- We are on schedule with Target to debut in Spring 2013. I'm so excited to see this come into fruition! I jotted down the first draft of my book in 2008. It's been a long time coming. The first book, "I'm a Pretty Little Black Girl" is available now at AMAZON.COM
- I had the honor of working with an amazing Illustrator, Claire Armstrong-Parod. She took what was in my head and made it beautiful. She's such a joy to work with and an artist in every sense of the word. Claire made sure every color was perfect, every shade matched. We worked side-by-side. I wound up art-directing the entire book. Who knew I could be an Art-Director?
- I'll have to make some! [Laughs]
- To my utter surprise, after one meeting with Madame Alexander, they decided to come on board. I was floored! You can imagine my shock. Lawrence Christmas, a dear friend of mine, created seven dolls (one for each character in the book). It was his beautiful craftsmanship that snagged us this deal! He said to me, "Betty, this never happens. No one gets a 'yes' after a 30 min meeting. It's unheard of!" Me telling them about the dolls paled in comparison to them actually seeing Lawrence's work up close. I cried when he showed it to me for the first time. It was perfect.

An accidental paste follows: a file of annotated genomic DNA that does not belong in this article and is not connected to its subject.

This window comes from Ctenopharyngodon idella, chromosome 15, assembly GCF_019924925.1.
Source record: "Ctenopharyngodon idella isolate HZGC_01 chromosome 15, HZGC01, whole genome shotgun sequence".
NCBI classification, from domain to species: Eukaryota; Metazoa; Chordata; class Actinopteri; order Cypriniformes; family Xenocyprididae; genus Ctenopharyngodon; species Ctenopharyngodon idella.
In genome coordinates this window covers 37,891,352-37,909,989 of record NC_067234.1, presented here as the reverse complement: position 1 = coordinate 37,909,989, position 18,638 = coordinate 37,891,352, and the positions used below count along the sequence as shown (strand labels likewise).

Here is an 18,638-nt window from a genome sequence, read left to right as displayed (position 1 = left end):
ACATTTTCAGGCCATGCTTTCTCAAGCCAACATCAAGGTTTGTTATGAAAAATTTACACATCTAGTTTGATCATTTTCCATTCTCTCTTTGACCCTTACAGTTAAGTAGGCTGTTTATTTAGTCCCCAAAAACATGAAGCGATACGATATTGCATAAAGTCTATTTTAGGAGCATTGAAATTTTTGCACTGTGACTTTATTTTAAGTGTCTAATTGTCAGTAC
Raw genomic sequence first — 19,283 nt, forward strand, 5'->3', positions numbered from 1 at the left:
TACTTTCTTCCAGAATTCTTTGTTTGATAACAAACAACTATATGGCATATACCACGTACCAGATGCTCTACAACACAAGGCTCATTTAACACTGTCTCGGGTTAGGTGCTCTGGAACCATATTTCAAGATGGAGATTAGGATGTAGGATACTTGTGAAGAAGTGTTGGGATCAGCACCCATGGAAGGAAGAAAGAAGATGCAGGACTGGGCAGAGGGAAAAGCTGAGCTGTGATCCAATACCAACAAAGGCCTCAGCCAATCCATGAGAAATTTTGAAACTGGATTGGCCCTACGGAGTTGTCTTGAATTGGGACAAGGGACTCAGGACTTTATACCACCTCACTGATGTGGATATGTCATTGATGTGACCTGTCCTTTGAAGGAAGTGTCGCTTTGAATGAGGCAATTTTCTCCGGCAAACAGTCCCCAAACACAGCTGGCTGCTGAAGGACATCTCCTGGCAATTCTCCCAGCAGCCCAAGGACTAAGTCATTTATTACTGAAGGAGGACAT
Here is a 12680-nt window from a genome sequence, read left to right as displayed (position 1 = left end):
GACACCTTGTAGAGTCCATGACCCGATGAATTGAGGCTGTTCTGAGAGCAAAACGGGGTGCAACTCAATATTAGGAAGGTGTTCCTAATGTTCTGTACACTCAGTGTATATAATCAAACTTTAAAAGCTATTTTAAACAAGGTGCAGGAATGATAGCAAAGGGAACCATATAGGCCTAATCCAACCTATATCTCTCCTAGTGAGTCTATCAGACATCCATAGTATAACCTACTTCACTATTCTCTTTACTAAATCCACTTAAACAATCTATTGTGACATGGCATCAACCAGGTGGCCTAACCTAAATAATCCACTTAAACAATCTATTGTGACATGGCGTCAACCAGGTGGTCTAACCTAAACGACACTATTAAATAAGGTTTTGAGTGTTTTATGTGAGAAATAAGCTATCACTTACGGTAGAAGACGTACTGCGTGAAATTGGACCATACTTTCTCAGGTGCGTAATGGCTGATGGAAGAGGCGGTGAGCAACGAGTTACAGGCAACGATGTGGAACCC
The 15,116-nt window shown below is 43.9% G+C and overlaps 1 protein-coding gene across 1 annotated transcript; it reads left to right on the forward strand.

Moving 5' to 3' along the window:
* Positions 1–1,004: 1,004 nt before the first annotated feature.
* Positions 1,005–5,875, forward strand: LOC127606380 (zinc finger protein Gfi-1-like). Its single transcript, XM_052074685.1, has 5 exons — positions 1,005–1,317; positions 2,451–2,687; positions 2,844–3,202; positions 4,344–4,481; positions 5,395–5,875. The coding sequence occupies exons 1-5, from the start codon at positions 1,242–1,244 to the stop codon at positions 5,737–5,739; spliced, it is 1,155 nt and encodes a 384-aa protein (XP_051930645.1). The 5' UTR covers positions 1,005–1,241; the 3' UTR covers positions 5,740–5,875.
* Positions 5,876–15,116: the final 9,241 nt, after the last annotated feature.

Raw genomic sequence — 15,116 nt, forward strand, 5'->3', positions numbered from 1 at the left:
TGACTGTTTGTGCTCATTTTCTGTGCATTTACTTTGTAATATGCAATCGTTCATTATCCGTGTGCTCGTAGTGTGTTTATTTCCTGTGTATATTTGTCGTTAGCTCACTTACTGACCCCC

- Actually, I have my son to thank for that. He said to me, "Mommy, I go to school with Spanish, Chinese and Indian girls too. They want to go to the library and read a book about themselves!"
- Yes, he is. There is a void that needs to be filled for all girls and women of color. I've read my books to grown Black, Latino, Asian and Indian women and they all cried! It's so important to me that the girls feel loved after they read my book. I want them to know that they look exactly the way they're supposed to and they are fabulous.As a dark-skinned woman in the film industry, I can't tell you how many times I've been looked over for a role for another black woman who was lighter or more caramel than me. It creates a sense of competition between us instead of a sense of community. I pray that this book series will start the healing process by teaching our young girls and women of color to celebrate each others' differences because they are what makes us beautiful and unique.
- That's very interesting. Claire's five year old daughter was looking at the book and said to Claire, "Mommy, this is great! When does the movie come out?" I would love to see that happen!